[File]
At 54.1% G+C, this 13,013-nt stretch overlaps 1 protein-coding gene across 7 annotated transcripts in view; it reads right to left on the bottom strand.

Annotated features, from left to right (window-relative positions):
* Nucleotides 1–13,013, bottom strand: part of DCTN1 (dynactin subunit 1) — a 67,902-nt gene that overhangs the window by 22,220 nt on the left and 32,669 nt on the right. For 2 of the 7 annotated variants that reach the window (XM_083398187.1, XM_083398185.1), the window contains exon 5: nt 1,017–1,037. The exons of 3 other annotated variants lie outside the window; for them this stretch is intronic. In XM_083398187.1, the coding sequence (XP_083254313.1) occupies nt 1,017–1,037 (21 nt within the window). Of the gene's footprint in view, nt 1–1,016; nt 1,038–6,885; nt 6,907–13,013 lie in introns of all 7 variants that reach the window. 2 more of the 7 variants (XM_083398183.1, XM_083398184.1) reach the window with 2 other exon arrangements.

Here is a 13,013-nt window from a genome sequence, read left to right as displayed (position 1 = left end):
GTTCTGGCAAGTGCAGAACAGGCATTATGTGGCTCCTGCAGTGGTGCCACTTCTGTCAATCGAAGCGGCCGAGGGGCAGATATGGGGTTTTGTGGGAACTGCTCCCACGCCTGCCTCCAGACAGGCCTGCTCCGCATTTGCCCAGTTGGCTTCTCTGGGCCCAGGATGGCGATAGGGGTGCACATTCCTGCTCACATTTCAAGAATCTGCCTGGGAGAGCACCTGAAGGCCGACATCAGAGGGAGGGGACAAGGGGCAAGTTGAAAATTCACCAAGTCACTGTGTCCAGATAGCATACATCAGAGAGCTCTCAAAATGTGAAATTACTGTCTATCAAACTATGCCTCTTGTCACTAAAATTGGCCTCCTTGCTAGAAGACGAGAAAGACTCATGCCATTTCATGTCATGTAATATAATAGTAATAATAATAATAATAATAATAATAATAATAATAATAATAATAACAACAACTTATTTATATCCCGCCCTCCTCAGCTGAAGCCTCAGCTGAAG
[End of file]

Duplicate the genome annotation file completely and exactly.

At 54.1% G+C, this 13,013-nt stretch overlaps 1 protein-coding gene across 7 annotated transcripts in view; it reads right to left on the bottom strand.

Annotated features, from left to right (window-relative positions):
* Nucleotides 1–13,013, bottom strand: part of DCTN1 (dynactin subunit 1) — a 67,902-nt gene that overhangs the window by 22,220 nt on the left and 32,669 nt on the right. For 2 of the 7 annotated variants that reach the window (XM_083398187.1, XM_083398185.1), the window contains exon 5: nt 1,017–1,037. The exons of 3 other annotated variants lie outside the window; for them this stretch is intronic. In XM_083398187.1, the coding sequence (XP_083254313.1) occupies nt 1,017–1,037 (21 nt within the window). Of the gene's footprint in view, nt 1–1,016; nt 1,038–6,885; nt 6,907–13,013 lie in introns of all 7 variants that reach the window. 2 more of the 7 variants (XM_083398183.1, XM_083398184.1) reach the window with 2 other exon arrangements.

Here is a 13,013-nt window from a genome sequence, read left to right as displayed (position 1 = left end):
GTTCTGGCAAGTGCAGAACAGGCATTATGTGGCTCCTGCAGTGGTGCCACTTCTGTCAATCGAAGCGGCCGAGGGGCAGATATGGGGTTTTGTGGGAACTGCTCCCACGCCTGCCTCCAGACAGGCCTGCTCCGCATTTGCCCAGTTGGCTTCTCTGGGCCCAGGATGGCGATAGGGGTGCACATTCCTGCTCACATTTCAAGAATCTGCCTGGGAGAGCACCTGAAGGCCGACATCAGAGGGAGGGGACAAGGGGCAAGTTGAAAATTCACCAAGTCACTGTGTCCAGATAGCATACATCAGAGAGCTCTCAAAATGTGAAATTACTGTCTATCAAACTATGCCTCTTGTCACTAAAATTGGCCTCCTTGCTAGAAGACGAGAAAGACTCATGCCATTTCATGTCATGTAATATAATAGTAATAATAATAATAATAATAATAATAATAATAATAATAATAATAACAACAACTTATTTATATCCCGCCCTCCTCAGCTGAAGCCTCAGCTGAAG